The Pluses and Minuses of Creating a Hotel Juggernaut

MarriottStarwoodSo, commercial real estate consolidation continues.

We have seen major brokerage firms consolidate in the last year, as well as some larger retail chains, specifically in the retail office-supplies arena.

Now, it looks like the commercial real estate industry is going to have an undisputed leader in the hotel sector. Marriott International is buying Starwood Hotels and Resorts Worldwide for $12.2 billion, unless regulators have objections to the deal. The Marriott-Starwood merger would reportedly create the world’s largest hotel company, with 5,500 properties under its operational umbrella, as well as 1.1 million rooms. Annual revenues for the brands, which include the Marriott family, as well as Starwood’s W, Westin and Sheraton nameplates, would hit $2.7 billion, based on each company’s 12-month financial results, ending Sept. 30.

So what does this mean for the hotel sector of commercial real estate overall?

Several things (some of which we are sure to miss, as the potential deal hasn’t entirely been absorbed by the industry):

  • With the merger of the two mega-hotel companies, we could actually see less overall brands/chains. Between both, Marriott and Starwood operate no less than 30 hotel chains. Some industry observers say that a Marriott-Starwood merger will necessitate a streamlining requiring the merging of two brands that are similar in the portfolio.
  • This brings us to…possible hotel closings. By many accounts, commercial real estate’s hotel sector is doing very well right now. A JLL report earlier this year said that hotel fundamentals are very strong, with transaction volume hitting $23 billion during the first half of this year, a 56-percent jump from the first half of 2014. This would lead us to think that the appetite for any redundant locations due to a merger would get scooped up by hungry investors.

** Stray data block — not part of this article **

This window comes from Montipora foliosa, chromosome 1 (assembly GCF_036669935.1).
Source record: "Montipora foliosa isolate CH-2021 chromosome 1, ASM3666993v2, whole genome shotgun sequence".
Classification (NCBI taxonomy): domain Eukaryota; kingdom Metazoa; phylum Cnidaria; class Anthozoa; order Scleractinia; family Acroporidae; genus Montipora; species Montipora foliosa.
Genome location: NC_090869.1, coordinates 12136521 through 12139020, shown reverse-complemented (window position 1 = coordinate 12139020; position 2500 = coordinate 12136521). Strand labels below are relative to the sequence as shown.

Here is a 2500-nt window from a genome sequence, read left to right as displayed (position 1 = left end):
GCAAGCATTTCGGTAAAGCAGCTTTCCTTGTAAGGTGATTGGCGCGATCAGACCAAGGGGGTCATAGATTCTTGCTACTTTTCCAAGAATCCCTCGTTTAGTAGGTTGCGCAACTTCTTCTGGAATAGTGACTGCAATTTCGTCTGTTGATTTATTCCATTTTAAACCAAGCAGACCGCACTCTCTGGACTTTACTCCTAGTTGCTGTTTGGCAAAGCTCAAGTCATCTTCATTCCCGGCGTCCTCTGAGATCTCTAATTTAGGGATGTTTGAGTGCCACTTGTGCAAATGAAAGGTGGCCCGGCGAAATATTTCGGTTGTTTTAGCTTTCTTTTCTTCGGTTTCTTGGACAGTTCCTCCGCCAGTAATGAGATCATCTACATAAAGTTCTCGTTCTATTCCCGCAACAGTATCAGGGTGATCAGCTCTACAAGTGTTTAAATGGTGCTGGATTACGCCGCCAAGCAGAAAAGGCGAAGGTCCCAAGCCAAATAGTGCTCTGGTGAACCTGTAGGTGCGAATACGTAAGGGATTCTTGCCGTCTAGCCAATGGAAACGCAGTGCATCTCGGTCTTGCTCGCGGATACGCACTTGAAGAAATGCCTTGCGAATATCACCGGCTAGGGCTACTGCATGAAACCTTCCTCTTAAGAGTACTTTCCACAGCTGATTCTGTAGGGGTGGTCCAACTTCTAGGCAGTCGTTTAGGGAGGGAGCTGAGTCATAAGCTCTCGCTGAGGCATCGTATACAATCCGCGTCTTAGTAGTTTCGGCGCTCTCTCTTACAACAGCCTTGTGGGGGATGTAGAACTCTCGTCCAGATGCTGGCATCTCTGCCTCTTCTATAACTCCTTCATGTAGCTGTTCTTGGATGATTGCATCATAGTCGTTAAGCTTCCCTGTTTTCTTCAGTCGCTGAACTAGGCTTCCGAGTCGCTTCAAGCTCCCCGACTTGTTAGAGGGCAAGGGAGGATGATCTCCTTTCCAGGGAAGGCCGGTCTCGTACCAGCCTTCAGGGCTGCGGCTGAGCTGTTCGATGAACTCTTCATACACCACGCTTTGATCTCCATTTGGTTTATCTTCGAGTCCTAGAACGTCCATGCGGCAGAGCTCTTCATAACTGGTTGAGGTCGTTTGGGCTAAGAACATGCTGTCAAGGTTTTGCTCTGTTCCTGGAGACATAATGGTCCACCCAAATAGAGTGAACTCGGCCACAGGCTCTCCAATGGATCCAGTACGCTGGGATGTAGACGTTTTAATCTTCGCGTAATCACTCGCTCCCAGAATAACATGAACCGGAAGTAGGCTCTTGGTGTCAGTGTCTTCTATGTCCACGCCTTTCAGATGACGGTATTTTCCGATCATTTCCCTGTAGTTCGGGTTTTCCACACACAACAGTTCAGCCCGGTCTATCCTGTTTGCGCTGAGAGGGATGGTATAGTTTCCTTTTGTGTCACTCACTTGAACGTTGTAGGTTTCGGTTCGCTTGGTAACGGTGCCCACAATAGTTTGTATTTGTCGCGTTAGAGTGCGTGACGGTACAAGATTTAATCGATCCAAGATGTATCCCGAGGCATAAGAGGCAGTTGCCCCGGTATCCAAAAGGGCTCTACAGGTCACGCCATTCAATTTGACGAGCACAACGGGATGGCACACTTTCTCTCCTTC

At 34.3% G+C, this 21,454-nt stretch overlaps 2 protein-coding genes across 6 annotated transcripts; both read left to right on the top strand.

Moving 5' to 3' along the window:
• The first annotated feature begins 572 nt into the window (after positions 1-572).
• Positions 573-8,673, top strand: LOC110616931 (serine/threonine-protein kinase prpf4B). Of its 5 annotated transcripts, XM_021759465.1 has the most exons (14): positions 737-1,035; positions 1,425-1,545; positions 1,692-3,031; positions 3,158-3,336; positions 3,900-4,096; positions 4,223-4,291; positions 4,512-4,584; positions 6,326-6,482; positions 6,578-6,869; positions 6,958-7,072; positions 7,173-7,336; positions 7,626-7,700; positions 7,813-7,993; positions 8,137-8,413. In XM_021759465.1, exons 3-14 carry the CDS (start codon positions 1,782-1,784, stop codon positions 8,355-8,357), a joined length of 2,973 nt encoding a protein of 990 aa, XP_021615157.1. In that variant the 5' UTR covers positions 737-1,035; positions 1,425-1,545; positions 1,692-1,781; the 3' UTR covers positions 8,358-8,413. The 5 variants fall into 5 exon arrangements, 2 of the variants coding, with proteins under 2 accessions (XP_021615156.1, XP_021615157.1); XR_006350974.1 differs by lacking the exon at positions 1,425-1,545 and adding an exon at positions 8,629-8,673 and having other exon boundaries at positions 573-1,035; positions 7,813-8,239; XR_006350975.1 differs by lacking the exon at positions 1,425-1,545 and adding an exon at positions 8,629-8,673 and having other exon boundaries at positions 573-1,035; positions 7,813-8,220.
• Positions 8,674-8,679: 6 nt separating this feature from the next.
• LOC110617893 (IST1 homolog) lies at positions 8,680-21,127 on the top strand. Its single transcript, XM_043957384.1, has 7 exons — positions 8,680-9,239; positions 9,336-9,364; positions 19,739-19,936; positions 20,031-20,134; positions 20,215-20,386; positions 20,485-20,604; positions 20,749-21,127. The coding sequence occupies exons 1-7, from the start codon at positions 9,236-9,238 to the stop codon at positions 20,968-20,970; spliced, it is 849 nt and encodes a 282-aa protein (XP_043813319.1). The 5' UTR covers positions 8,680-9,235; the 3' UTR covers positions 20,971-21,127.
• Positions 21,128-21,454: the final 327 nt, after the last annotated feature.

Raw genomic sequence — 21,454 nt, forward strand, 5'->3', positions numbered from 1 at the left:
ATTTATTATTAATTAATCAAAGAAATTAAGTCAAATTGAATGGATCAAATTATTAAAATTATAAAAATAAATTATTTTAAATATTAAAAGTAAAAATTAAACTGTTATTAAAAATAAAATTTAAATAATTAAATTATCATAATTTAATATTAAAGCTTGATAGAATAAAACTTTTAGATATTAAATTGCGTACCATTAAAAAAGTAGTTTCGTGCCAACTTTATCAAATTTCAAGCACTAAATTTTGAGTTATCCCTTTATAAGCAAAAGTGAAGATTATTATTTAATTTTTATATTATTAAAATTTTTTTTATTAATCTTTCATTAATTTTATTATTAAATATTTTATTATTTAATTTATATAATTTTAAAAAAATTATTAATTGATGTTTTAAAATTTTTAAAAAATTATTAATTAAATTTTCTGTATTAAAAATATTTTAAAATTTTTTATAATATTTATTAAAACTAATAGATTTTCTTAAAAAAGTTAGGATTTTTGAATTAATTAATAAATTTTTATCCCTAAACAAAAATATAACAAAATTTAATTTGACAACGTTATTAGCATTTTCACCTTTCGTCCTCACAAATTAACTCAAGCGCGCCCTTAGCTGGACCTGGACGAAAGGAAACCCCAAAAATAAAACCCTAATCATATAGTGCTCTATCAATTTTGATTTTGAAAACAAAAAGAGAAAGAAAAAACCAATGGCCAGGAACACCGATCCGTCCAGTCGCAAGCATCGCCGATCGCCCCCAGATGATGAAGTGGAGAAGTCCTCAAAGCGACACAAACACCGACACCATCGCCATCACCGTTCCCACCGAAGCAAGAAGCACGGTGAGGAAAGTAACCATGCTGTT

• Marriott-Starwood rewards points are reportedly a topic that consumers are already fretting over. It’s likely going to be a hassle to undertake it for the two companies, but when Continental Airlines and United Airlines merged a few years back, the process wasn’t the end of the world for frequent-flyer miles. Plus, the upside for customers is that they will have more properties to choose from for their stay, and the much-lauded Starwood frequent-visitor program was supposedly one of the major reasons Marriott was interested in purchasing its rival.
  • What the Marriott-Starwood deal means for corporate travelers. Well, when two large companies combine, it means they have more control over pricing, which isn’t necessarily beneficial to the end buyer. Travel budgets for large companies are reportedly in place through next year, but there is talk in the industry that headaches are bound to take place when budgets are set in 2016 for the following year.

The Marriott acquisition of Starwood has not gained final approval by regulators. Whatever happens, it is safe to say that there will be an impact on the hospitality/hotel industry and its competitors. Whether that will be good or bad for any parties involved seems to be up in the air…for now.

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